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Coming from a windsurfing background, when flat top sails first appeared on the scene it wasn't simply a case on plonking this type of sail on a typical windsurfing mast. 'Flexi-Top' masts were part of the package. Essentially this type of mast could flick off in the gusts and so open up the leach.
Therefore I do wonder how much thought has has gone into mast design for a flat top main on your average cruising boat.
Good point.

I spent a lot of time on my F2 boards. Not only did the mast (really the sleeve on the sail) rotate (few big boats have rotating masts) but the mast also could slide fore and aft in a track and be articulated to change the rake. Part of the flexibility of a windsurfer mast was due to no stays, spreaders, or shrouds; something almost all big boats have. Not to mention it was common to have windsurfer sails ranging from three square meters to twelve square meters. I have never seen a big boat that had that range of sail area available.

Another consideration is related to the idea that for every three feet in boat length the forces doubles (put in any numbers you like but the concept is viable). Once a boat reaches a certain size unstayed masts become a real design problem. Stuff like a NoSuch have multiple masts on boats that normally would be sloop rigged.

Stepping a mast on a big boat is also a consideration. You need to have a solid place step a mast on a big boat which may affect the interior of the boat while on a windsurfer it is not really a consideration.

So there is a lot that goes into mast design on a big boat, and how flexible the top of the mast is winds way down on the priority list.
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Old 01-02-2016, 21:18   #42
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Re: New extreme roach flat top main?

So there is a lot that goes into mast design on a big boat, and how flexible the top of the mast is winds way down on the priority list.[/QUOTE]

Interesting points.

However, I think you'll find these days most competent windsurfers have no need to go below 4.5 sq metres, and where as short boarders used to be maxed out at 6 sq metres they can now easily carry 7 sq meters- all down to mast and sail design.
So, while mast flexibility may not be at the top of the priority list for big boats for now, perhaps if mast designers took a leaf out of windsurfing technology, then maybe they could make their fortune by coming up with a design that would make the the first two reefs redundant. After all, the flat top sail originated through windsurfing.
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Old 02-02-2016, 07:45   #43
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Re: New extreme roach flat top main?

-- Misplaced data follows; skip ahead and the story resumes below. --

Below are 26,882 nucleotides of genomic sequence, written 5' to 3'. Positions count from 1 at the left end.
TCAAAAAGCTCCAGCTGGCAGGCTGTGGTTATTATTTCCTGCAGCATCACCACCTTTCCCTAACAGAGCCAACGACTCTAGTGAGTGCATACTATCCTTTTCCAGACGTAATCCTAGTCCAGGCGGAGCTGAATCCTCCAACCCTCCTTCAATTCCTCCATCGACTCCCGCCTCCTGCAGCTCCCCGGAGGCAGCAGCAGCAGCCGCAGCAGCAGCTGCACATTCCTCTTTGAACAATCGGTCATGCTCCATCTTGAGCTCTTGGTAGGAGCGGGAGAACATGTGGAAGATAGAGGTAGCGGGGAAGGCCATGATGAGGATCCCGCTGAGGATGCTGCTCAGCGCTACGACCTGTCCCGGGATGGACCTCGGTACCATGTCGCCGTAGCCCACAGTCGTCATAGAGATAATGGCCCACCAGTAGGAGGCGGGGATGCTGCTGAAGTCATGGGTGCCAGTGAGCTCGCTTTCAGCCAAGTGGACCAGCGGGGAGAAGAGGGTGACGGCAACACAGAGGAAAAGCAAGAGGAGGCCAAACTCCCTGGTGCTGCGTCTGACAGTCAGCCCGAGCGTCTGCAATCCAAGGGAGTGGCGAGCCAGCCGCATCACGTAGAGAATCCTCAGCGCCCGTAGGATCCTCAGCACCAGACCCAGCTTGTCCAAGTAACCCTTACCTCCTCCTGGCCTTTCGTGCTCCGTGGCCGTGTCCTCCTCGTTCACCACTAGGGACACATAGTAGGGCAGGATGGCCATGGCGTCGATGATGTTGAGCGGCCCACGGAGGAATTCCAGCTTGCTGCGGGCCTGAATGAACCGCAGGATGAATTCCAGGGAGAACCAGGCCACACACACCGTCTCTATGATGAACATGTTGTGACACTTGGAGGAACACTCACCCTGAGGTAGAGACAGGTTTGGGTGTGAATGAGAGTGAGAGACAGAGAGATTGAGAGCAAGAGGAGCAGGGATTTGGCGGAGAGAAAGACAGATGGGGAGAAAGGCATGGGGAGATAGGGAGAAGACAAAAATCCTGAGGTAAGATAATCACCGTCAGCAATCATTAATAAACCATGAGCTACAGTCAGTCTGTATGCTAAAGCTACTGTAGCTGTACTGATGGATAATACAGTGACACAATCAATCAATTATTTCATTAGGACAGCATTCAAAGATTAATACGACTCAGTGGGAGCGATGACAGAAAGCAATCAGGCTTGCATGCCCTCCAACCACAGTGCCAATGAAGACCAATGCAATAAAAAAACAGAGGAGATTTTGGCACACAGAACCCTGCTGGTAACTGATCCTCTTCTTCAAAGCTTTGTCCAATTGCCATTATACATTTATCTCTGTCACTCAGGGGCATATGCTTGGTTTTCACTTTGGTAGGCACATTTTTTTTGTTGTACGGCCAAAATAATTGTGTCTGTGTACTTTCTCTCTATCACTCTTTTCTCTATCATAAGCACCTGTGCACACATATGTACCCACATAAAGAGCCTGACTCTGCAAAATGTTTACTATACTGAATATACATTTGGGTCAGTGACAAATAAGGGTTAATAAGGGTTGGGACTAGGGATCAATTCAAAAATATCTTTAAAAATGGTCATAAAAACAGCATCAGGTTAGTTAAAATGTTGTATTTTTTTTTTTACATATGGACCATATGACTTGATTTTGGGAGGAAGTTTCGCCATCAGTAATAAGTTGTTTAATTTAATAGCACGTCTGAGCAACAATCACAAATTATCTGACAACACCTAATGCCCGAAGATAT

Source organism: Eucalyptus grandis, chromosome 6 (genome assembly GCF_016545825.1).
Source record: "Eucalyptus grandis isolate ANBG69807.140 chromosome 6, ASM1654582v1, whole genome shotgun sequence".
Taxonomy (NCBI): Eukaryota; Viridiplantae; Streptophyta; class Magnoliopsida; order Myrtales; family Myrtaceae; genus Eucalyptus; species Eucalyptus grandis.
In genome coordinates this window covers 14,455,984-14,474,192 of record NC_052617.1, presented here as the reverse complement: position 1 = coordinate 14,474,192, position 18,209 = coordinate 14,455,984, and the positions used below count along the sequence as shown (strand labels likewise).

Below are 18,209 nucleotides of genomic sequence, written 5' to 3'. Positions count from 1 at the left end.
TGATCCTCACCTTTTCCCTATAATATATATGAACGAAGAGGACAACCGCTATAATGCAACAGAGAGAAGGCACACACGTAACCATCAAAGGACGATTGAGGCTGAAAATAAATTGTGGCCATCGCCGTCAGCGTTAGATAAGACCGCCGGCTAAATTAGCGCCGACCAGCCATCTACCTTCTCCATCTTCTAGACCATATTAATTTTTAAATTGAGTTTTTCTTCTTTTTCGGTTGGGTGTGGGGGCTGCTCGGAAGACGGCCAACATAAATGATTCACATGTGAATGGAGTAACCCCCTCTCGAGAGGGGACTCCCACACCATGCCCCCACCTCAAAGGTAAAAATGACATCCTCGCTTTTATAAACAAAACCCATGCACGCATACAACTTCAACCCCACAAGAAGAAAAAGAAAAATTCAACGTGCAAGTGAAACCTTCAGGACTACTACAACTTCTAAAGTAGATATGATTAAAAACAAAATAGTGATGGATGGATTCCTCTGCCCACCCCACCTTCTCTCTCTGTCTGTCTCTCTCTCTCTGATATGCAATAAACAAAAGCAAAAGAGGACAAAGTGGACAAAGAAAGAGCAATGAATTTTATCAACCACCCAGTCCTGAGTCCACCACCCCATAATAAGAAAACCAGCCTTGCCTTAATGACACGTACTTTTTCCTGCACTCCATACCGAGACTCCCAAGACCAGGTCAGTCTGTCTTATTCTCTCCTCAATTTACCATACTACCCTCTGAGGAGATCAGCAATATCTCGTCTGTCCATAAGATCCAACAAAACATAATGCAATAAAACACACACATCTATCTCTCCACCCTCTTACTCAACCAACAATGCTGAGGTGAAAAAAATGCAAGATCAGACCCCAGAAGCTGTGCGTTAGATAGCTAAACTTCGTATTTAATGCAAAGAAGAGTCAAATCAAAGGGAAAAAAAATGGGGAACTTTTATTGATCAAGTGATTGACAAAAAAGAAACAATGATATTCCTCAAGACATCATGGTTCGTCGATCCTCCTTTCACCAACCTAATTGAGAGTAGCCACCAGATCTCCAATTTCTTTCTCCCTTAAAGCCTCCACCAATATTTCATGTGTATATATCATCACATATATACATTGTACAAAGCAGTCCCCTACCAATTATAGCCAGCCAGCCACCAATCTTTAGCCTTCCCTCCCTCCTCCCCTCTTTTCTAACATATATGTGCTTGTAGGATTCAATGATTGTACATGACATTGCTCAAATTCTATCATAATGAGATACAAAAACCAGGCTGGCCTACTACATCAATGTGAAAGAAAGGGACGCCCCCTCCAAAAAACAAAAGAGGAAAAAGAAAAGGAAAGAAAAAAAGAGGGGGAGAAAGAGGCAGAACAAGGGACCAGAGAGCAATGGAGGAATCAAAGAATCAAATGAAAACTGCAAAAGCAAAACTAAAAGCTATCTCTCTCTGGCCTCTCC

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After all, the flat top sail originated through windsurfing.

That statement is incorrect. Flat tops are as old as gaff rigs, which effectively a flat-topped main is, just doesn't have the controls as a 'true' gaff-rigger (peak and throat halyards)
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Old 02-02-2016, 09:24   #44
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Re: New extreme roach flat top main?

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That statement is incorrect. Flat tops are as old as gaff rigs, which effectively a flat-topped main is, just doesn't have the controls as a 'true' gaff-rigger (peak and throat halyards)
Not everyone has the same definition of a flat top, but to say a gaff rig is effectively the same as a flat top is just wrong.

While a gaff rig may look something like a flat top there are real differences. As I posted earlier perhaps the biggest advantage of a flat top is turbulence reduction at the top of the sail. There is significantly more turbulence with a gaff rig, even if you discount the turbulence added from the peak and throat halyards which greatly disrupt the air flow. Another big difference is sail shape. A well designed flat top has a much better sail shape part due to the number of battens while a gaff rig looks baggy in comparison. A gaff rig also has a lot more weight aloft than a flat top

No way to sugar coat it a gaff rig is much different than a square top.
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Old 02-02-2016, 11:40   #45
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Re: New extreme roach flat top main?

[. Another big difference is sail shape. A well designed flat top has a much better sail shape part due to the number of battens while a gaff rig looks baggy in comparison. A gaff rig also has a lot more weight aloft than a flat top

No way to sugar coat it a gaff rig is much different than a square top.[/QUOTE]


The other point I forgot to mention was a lot of effort in windsurfing sails has gone into batten design - in particular that it is tapered correctly.
Although a gaff rig may look similar, can it actually twist off?